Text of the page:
Ten lepers.  Thought I’d never get to the reading from Holy Scripture this morning, but here it is.  Luke 17.  All made clean.  All.  Physically healed of their disease.  But one, just this one, is made well.  Notice those two words in the translation.  Clean and well.  The Greek verb for the first is katharzo, which refers to a literal, physical cleaning, the removal of something that was a stain, a contamination.  For the second, translated here as “made well,” but this really interesting verb,  sozo.  To save.   Which is the source of the noun Soter, which means Savior.   Jesus says, “Get up and go on your way.  Your faith has saved you.” A great distinction.    Not about being healed of a specific skin disease, but about being brought to wholeness entirely.  Because in returning he turned his heart and mind to the giver of the gift.  Prostrating himself at the feet of the one who healed him. His savior.  Because he saw what was happening.  Somehow he figured it out.  Because his eyes were open to deeper realities.   Because he saw that what was true and best about being healed, was the opportunity to know and to be in a relationship with the one who was the giver of the gift.   To see and know Jesus, and to offer not simply a word of thanks, but to offer himself, falling on the ground, in worship.  And it was in that, that he was saved.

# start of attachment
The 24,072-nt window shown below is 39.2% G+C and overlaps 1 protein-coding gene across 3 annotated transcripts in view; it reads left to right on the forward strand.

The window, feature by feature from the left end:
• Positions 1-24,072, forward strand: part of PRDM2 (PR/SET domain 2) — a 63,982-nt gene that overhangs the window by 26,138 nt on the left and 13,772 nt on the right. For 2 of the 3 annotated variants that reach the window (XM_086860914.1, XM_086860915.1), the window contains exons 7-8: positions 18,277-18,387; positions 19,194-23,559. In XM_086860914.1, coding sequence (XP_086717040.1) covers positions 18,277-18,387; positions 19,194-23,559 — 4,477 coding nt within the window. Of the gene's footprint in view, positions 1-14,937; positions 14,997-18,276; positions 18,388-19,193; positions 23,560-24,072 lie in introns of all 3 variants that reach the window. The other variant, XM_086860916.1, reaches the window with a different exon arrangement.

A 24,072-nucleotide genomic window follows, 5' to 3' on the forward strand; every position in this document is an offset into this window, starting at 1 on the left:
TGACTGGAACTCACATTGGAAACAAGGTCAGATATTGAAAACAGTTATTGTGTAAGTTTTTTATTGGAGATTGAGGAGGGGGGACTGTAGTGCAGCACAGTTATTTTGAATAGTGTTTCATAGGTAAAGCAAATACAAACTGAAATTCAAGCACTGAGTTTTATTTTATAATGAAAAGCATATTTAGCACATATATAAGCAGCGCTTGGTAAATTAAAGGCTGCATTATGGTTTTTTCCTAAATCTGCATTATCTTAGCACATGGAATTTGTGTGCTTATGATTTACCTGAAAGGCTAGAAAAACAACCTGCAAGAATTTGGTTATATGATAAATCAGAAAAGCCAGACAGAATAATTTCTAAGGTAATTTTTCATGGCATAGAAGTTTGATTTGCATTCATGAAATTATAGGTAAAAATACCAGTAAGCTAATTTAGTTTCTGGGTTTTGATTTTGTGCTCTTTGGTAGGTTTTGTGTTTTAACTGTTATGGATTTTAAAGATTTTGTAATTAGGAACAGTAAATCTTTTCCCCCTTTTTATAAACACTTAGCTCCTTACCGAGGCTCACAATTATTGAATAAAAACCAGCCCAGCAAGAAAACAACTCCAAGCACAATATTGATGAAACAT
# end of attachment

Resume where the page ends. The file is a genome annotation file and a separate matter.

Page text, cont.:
All ten are healed.  But only one in this story comes to know the healer, and is made well.  Sometimes people ask what the Bible has to say to us about the living of day to day life.  Maybe this wouldn't be a bad place to start.  “I got up this morning!”  The first day of the rest of our lives.  In the One who has made all things new.

Know who he is.  The one who has saved us.  Who is for us here this morning in his life and death, his cross and resurrection,  the one who brings life and light, forgiveness of our sin, healing in our brokenness.  Who is the bright morning star, the Dayspring from on high.  Savior.  The Great Physician of our souls.  In the songs that we hear and sing, in our prayers, in all our lives, returning to him.

May the Almighty Lord, who is a strong tower to all who put their trust in him, to whom all things in heaven, on earth, and under the earth bow and obey: Be now and evermore your defense, and make you know and feel that the only Name under heaven given for health and salvation is the Name of our Lord Jesus Christ.

Walk in love, as Christ loved us and gave himself for us, an offering and a sacrifice to God.